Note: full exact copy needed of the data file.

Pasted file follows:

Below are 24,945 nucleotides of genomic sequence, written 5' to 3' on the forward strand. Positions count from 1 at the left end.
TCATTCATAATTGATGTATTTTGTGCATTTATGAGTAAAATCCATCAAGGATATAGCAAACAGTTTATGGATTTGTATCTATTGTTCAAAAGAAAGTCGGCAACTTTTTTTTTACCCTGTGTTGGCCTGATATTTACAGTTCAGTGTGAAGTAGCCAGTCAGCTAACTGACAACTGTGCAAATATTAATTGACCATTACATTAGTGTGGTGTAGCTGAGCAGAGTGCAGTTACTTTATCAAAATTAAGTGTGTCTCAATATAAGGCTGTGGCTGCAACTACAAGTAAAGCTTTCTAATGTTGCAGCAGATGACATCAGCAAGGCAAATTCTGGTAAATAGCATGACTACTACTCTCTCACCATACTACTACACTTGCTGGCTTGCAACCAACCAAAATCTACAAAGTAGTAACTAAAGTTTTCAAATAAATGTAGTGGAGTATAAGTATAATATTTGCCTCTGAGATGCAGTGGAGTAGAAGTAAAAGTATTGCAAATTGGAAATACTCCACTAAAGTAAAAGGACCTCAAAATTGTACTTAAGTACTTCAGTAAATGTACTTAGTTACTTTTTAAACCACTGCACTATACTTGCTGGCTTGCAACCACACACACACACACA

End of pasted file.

Below are 24,945 nucleotides of genomic sequence, written 5' to 3' on the forward strand. Positions count from 1 at the left end.
TCATTCATAATTGATGTATTTTGTGCATTTATGAGTAAAATCCATCAAGGATATAGCAAACAGTTTATGGATTTGTATCTATTGTTCAAAAGAAAGTCGGCAACTTTTTTTTTACCCTGTGTTGGCCTGATATTTACAGTTCAGTGTGAAGTAGCCAGTCAGCTAACTGACAACTGTGCAAATATTAATTGACCATTACATTAGTGTGGTGTAGCTGAGCAGAGTGCAGTTACTTTATCAAAATTAAGTGTGTCTCAATATAAGGCTGTGGCTGCAACTACAAGTAAAGCTTTCTAATGTTGCAGCAGATGACATCAGCAAGGCAAATTCTGGTAAATAGCATGACTACTACTCTCTCACCATACTACTACACTTGCTGGCTTGCAACCAACCAAAATCTACAAAGTAGTAACTAAAGTTTTCAAATAAATGTAGTGGAGTATAAGTATAATATTTGCCTCTGAGATGCAGTGGAGTAGAAGTAAAAGTATTGCAAATTGGAAATACTCCACTAAAGTAAAAGGACCTCAAAATTGTACTTAAGTACTTCAGTAAATGTACTTAGTTACTTTTTAAACCACTGCACTATACTTGCTGGCTTGCAACCACACACACACACACA